PAST ECN EVENTS
IAFFE conference – ‘The impact of austerity on women in the UK’ panel
26-29 June 2019, Caledonian Glasgow University
Three of our ECN members presented their work on how austerity has had a negative on women in the UK.
Last year, the UN independent expert on foreign debt and human rights published a report on how austerity policies and fiscal consolidation strategies are violating women’s human rights.
At the IAFFE annual conference, we continued the discussion with three presentations:
– Rebecca Suart (University of Nottingham) talked about cuts to further education and the impact on women learners;
– Harini Iyengar (barrister and Women’s Equality Party) discussed the bad implementation of the right to equal pay in the UK;
– Emily O’Hara (IDS) presented her preliminary work on the impact of funding cuts to domestic abuse prevention programmes.
You can find the papers by clicking the links on presenters’ names.
Intersectional gender data gap roundtable
12 June 2019, University of Kent
The WBG ECN hosted the closing session on the intersectional gender data gap at FemQuant’s Gender Data Gaps event on 12 June, University of Kent.
Feminist Economics and Development – dialogue with Diane Elson
12 April 2019, Institute of Development Studies
Our ECN members at the Institute of Development Studies (IDS) organised and hosted an event in Brighton on feminist economics and development with Professor Diane Elson.
Thank you, Clare, Sinead, Ayshi and Olivia for putting the event together!
ECN panel on career progression for feminist economists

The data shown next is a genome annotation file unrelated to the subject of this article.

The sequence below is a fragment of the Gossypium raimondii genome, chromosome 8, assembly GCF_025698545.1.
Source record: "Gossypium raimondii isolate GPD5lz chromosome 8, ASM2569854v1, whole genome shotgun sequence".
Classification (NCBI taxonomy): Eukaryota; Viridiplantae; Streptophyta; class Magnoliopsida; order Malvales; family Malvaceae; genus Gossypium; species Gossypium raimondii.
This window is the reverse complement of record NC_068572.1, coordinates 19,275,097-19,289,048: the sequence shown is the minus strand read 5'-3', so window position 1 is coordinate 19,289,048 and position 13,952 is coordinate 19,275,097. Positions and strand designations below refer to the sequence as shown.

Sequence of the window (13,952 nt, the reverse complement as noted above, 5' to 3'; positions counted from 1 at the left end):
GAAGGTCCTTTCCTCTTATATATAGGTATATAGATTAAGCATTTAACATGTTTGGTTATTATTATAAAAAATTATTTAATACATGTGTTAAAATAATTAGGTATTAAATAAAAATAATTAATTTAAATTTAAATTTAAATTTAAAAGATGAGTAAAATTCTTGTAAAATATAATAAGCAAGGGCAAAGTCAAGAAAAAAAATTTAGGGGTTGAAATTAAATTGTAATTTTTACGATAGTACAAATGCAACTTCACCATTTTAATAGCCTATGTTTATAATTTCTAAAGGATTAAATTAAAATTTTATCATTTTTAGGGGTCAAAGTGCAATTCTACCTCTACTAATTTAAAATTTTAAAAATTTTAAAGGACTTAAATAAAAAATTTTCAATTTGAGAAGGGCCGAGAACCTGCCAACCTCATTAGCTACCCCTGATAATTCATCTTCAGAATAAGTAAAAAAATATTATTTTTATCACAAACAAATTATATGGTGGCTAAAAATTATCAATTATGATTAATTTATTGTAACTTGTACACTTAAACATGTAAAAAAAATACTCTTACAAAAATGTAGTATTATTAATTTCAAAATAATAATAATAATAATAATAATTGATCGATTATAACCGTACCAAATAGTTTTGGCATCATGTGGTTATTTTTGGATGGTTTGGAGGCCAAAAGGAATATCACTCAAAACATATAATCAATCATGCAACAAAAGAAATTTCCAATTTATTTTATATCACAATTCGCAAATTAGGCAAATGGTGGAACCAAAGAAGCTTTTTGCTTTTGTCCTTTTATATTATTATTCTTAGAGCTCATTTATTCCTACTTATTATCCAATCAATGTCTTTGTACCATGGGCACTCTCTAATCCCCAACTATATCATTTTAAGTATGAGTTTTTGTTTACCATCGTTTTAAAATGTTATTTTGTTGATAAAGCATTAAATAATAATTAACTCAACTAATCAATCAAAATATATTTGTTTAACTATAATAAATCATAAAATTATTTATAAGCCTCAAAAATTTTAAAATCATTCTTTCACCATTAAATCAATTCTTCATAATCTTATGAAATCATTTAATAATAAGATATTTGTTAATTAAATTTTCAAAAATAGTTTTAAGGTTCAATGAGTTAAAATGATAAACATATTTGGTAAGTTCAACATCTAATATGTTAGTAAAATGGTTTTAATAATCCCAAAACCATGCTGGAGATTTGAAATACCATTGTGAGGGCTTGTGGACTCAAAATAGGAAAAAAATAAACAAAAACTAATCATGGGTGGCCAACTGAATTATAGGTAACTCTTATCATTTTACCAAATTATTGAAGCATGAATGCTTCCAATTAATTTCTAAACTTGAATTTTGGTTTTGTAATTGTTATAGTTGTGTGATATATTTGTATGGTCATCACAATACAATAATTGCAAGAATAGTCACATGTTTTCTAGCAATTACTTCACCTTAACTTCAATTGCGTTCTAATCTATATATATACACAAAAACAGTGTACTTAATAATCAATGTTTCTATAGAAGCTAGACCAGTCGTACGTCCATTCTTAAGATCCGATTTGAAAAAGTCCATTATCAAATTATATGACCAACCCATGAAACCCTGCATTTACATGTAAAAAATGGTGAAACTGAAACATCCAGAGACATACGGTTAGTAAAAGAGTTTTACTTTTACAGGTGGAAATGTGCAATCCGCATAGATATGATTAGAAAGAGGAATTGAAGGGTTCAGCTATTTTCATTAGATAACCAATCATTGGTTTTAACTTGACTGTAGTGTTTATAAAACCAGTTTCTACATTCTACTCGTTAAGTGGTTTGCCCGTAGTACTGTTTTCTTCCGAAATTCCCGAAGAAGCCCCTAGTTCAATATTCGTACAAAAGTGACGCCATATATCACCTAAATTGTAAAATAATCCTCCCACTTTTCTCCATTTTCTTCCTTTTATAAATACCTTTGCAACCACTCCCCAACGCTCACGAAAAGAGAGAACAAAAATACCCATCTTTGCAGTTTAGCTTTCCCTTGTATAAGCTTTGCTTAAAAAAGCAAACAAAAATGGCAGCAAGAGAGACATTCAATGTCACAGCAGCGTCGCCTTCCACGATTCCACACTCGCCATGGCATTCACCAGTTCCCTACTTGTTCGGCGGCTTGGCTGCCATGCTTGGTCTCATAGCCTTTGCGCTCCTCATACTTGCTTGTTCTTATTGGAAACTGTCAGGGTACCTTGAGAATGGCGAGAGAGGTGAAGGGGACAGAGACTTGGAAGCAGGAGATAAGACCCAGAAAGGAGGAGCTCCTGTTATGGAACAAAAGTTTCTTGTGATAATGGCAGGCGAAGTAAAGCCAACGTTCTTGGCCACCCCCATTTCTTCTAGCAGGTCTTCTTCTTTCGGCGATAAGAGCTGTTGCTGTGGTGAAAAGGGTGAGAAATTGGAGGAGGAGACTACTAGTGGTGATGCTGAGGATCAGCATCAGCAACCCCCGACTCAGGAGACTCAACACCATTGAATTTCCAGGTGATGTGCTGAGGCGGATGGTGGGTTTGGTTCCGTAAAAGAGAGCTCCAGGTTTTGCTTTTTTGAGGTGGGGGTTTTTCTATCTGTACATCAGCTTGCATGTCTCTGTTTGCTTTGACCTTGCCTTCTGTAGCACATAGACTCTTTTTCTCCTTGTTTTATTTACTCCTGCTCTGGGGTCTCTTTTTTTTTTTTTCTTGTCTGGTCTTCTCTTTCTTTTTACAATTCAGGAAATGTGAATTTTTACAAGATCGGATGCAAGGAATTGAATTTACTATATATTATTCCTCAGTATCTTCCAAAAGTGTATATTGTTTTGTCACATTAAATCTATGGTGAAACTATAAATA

15 March 2019, University of Cambridge (Gender and Working Lives Symposium)
The WBG ECN chaired a panel on career progression for feminist researchers at the symposium and we heard from three women – Caroline Metz (University of Sheffield), Victoria Bateman (University of Cambridge) and Carolina Alves (University of Cambridge) – who spoke about the challenges they face and strategies for overcoming those
A few common strands emerged from the three talks:
– the importance of structures of support to help women through their academic journeys – and setting these up if there are none;
– sharing your experiences, to help identify challenges as structural problems, instead of individual flaws;
– women’s bodies seen as problematic in academia: out of place, too distracting, sources of mysterious pains, or too revealing.
What is Feminist Economics? – launch event
24 January 2019, University of Manchester
The Women’s Budget Group ECN was officially launched in Manchester on 24 January 2019.
The event brought together researchers focusing on different areas of feminist economics and we had eight presentations by ECN members on their current research projects.
We also looked at different ways to communicate research to a wider non-academic audience.